Elsewhere in the interview, he talks about how Indian-American Republican Governor Bobby Jindal has pushed hard for vouchers for the poor in Louisiana, and how the D.C. Opportunity Scholarship voucher program helped the poorest black students to get a quality education – even though Barack Obama opposed it as a favor to their public sector union bosses.

See, here’s the deal. If Republicans want to get serious about winning the votes of poor people and minorities, they don’t have to pass policies that discriminate against the wealthy or against whites. They just have to pass good policies. It shouldn’t matter what color anybody’s skin is. School choice is a police that disproportionately benefits the poor and minorities, but it doesn’t discriminate. You just hand money to the parents whose children are stuck in an underperforming public school, and then the parents decide where to send their child. This is better than forcing parents to have to send their kids to a failing public school. It is not right for a child to be handed a garbage education just because lazy unionized Democrats don’t want to face competition from private schools. Kids come first!

Let’s learn about school choice from the Cato Institute and the Heritage Foundation.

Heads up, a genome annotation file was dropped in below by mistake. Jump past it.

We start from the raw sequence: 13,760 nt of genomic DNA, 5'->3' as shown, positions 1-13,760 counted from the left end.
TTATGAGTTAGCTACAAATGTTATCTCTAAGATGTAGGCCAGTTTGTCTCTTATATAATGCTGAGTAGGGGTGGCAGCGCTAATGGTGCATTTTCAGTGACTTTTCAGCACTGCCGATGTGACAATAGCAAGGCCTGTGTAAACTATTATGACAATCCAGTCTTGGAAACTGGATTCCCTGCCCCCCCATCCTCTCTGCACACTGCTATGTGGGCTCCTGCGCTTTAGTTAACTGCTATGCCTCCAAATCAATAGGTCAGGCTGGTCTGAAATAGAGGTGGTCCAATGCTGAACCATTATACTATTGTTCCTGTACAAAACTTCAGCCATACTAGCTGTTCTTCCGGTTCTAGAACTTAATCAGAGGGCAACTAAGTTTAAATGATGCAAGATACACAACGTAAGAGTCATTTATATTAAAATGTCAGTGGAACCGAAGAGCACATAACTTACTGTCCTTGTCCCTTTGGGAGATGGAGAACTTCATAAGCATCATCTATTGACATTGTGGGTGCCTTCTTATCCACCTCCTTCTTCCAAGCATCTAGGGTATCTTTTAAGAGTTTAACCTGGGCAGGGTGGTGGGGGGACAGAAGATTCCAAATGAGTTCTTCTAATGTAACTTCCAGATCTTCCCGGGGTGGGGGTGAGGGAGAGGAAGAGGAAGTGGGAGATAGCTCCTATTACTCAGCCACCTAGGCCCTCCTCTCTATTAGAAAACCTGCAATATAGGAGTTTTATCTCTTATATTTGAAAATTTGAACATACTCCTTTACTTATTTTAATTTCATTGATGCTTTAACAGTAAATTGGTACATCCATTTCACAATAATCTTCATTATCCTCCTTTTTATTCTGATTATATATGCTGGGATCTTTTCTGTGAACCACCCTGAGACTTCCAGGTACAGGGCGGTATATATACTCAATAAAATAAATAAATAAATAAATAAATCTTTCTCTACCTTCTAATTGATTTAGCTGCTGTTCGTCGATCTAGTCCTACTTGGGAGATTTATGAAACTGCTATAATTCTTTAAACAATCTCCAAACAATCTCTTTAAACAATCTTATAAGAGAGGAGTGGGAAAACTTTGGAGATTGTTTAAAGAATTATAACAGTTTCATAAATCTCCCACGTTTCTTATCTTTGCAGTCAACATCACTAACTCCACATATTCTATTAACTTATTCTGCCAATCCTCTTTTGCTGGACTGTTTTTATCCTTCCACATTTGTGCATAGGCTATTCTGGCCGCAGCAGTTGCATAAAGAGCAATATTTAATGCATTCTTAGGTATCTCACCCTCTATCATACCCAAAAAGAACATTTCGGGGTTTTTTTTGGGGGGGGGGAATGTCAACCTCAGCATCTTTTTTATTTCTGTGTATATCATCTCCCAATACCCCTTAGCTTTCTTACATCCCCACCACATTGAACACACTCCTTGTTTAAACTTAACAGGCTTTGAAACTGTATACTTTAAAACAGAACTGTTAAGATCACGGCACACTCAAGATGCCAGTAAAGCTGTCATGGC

Cato Institute:

The Heritage Foundation:

Awesome!

This is how you build Republican  voters and do the right thing at the same time. Republicans like to help the poor. But we also like to screw the public sector unions. Private unions are fine – public sector unions are poisonous. We have to destroy them and save the children, at the same time. Everybody wins! Well, except the Democrats.

Chicago teacher strike: average pay $71K, 80% of 8th graders not proficient at math

CBS News reports:

Thousands of teachers, parents and supporters marched through downtown Chicago on the first day of a school strike.

The crowd Monday afternoon stretched for several blocks and was expected to swell through the early evening and into the city’s rush hour. Some protesters carried signs that said “Chicago Teachers United” and “Fair Contract Now.” Others waved red pom-poms and chanted. Earlier in the day, thousands of teachers picketed around neighborhood schools.

[…]The city’s public school teachers make an average of $71,000 a year. Both sides said they were close to an agreement on wages. What apparently remains are issues involving teacher performance and accountability, which the union saw as a threat to job security.